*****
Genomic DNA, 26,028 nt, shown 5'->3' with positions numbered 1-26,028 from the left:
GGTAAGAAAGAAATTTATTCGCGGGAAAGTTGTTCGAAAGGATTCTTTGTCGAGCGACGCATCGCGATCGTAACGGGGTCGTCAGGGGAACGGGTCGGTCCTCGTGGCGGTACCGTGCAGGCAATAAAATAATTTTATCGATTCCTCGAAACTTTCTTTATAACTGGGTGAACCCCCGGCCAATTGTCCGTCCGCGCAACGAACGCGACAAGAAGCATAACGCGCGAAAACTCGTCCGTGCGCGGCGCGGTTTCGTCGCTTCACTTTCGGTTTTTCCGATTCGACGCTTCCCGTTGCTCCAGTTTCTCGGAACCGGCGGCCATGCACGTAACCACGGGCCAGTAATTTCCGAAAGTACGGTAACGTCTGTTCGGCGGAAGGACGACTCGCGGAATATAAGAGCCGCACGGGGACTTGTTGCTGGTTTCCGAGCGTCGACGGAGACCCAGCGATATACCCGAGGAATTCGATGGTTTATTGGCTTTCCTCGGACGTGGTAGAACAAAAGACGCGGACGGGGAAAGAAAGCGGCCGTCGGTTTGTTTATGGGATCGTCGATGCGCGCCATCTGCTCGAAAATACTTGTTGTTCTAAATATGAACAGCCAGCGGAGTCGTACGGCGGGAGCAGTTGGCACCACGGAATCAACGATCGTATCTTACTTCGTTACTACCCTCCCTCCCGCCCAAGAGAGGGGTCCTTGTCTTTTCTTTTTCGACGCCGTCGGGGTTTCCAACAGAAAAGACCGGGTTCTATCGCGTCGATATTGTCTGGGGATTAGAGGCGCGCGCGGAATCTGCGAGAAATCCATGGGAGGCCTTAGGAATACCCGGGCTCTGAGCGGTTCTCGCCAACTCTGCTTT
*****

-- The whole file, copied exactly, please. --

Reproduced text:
Genomic DNA, 26,028 nt, shown 5'->3' with positions numbered 1-26,028 from the left:
GGTAAGAAAGAAATTTATTCGCGGGAAAGTTGTTCGAAAGGATTCTTTGTCGAGCGACGCATCGCGATCGTAACGGGGTCGTCAGGGGAACGGGTCGGTCCTCGTGGCGGTACCGTGCAGGCAATAAAATAATTTTATCGATTCCTCGAAACTTTCTTTATAACTGGGTGAACCCCCGGCCAATTGTCCGTCCGCGCAACGAACGCGACAAGAAGCATAACGCGCGAAAACTCGTCCGTGCGCGGCGCGGTTTCGTCGCTTCACTTTCGGTTTTTCCGATTCGACGCTTCCCGTTGCTCCAGTTTCTCGGAACCGGCGGCCATGCACGTAACCACGGGCCAGTAATTTCCGAAAGTACGGTAACGTCTGTTCGGCGGAAGGACGACTCGCGGAATATAAGAGCCGCACGGGGACTTGTTGCTGGTTTCCGAGCGTCGACGGAGACCCAGCGATATACCCGAGGAATTCGATGGTTTATTGGCTTTCCTCGGACGTGGTAGAACAAAAGACGCGGACGGGGAAAGAAAGCGGCCGTCGGTTTGTTTATGGGATCGTCGATGCGCGCCATCTGCTCGAAAATACTTGTTGTTCTAAATATGAACAGCCAGCGGAGTCGTACGGCGGGAGCAGTTGGCACCACGGAATCAACGATCGTATCTTACTTCGTTACTACCCTCCCTCCCGCCCAAGAGAGGGGTCCTTGTCTTTTCTTTTTCGACGCCGTCGGGGTTTCCAACAGAAAAGACCGGGTTCTATCGCGTCGATATTGTCTGGGGATTAGAGGCGCGCGCGGAATCTGCGAGAAATCCATGGGAGGCCTTAGGAATACCCGGGCTCTGAGCGGTTCTCGCCAACTCTGCTTT